Jan 1, 1989

Oral contraceptives: significance of their effects in man and relationship to findings in animal models

Toxicologic Pathology
S A Pasquale


Combination oral contraceptives have been available since 1960. They contain both an estrogen and a progestogen and have been studied extensively in both lower animals and humans and have been the subject of special regulatory requirements for toxicological and clinical studies. The initial oral contraceptives, by today's standards, contained very high levels of both hormones. There has been a continuous decrease in the dose of both the estrogen and the progestogen during the past quarter century, with continued maintenance of high degree of effectiveness. This decrease of dosage has been stimulated by findings from prospective clinical trials and retrospective case control trials. As additional information has been gained with oral contraceptives, new benefits beyond their effectiveness as contraceptives have been realized. Today's oral contraceptives provide a high degree of effectiveness, low incidence of nuisance side effects, and low incidence of major adverse effects.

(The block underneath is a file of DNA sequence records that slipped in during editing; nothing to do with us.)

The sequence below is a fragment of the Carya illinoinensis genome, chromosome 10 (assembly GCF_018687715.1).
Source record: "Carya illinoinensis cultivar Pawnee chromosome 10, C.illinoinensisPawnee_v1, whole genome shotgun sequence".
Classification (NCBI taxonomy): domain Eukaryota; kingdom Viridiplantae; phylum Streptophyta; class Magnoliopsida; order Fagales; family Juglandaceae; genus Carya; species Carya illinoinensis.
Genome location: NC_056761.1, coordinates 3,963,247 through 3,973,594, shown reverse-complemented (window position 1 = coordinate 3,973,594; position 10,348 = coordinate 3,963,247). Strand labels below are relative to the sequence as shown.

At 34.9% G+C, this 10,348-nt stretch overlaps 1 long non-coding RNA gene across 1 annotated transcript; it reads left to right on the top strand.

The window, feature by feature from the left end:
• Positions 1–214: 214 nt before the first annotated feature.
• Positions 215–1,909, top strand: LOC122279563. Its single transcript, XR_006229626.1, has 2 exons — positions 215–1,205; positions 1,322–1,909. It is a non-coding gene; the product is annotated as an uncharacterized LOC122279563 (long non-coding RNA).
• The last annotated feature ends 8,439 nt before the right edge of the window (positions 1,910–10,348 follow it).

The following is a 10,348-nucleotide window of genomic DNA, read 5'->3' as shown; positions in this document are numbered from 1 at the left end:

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Mentioned in this Paper

Contraceptives, Oral, Hormonal
Drug Toxicity

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